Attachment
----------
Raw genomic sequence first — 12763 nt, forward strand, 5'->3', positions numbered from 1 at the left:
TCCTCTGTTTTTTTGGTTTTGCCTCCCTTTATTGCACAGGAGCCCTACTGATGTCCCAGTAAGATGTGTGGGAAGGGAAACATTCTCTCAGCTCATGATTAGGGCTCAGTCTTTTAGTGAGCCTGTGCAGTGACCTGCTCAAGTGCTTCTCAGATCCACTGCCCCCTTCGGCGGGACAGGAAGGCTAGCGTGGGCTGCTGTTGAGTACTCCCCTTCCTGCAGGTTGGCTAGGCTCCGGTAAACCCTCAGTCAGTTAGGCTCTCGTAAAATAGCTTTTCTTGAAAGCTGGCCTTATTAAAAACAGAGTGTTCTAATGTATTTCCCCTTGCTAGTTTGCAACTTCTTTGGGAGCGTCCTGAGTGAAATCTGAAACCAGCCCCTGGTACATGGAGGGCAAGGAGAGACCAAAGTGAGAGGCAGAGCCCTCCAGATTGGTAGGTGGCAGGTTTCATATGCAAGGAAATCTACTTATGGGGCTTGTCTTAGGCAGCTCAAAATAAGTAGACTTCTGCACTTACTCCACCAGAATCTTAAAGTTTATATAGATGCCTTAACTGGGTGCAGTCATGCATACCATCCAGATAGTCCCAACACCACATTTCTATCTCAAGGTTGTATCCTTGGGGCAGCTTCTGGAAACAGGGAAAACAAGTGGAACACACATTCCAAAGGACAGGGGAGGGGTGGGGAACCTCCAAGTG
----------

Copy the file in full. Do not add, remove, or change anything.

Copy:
Raw genomic sequence first — 12763 nt, forward strand, 5'->3', positions numbered from 1 at the left:
TCCTCTGTTTTTTTGGTTTTGCCTCCCTTTATTGCACAGGAGCCCTACTGATGTCCCAGTAAGATGTGTGGGAAGGGAAACATTCTCTCAGCTCATGATTAGGGCTCAGTCTTTTAGTGAGCCTGTGCAGTGACCTGCTCAAGTGCTTCTCAGATCCACTGCCCCCTTCGGCGGGACAGGAAGGCTAGCGTGGGCTGCTGTTGAGTACTCCCCTTCCTGCAGGTTGGCTAGGCTCCGGTAAACCCTCAGTCAGTTAGGCTCTCGTAAAATAGCTTTTCTTGAAAGCTGGCCTTATTAAAAACAGAGTGTTCTAATGTATTTCCCCTTGCTAGTTTGCAACTTCTTTGGGAGCGTCCTGAGTGAAATCTGAAACCAGCCCCTGGTACATGGAGGGCAAGGAGAGACCAAAGTGAGAGGCAGAGCCCTCCAGATTGGTAGGTGGCAGGTTTCATATGCAAGGAAATCTACTTATGGGGCTTGTCTTAGGCAGCTCAAAATAAGTAGACTTCTGCACTTACTCCACCAGAATCTTAAAGTTTATATAGATGCCTTAACTGGGTGCAGTCATGCATACCATCCAGATAGTCCCAACACCACATTTCTATCTCAAGGTTGTATCCTTGGGGCAGCTTCTGGAAACAGGGAAAACAAGTGGAACACACATTCCAAAGGACAGGGGAGGGGTGGGGAACCTCCAAGTG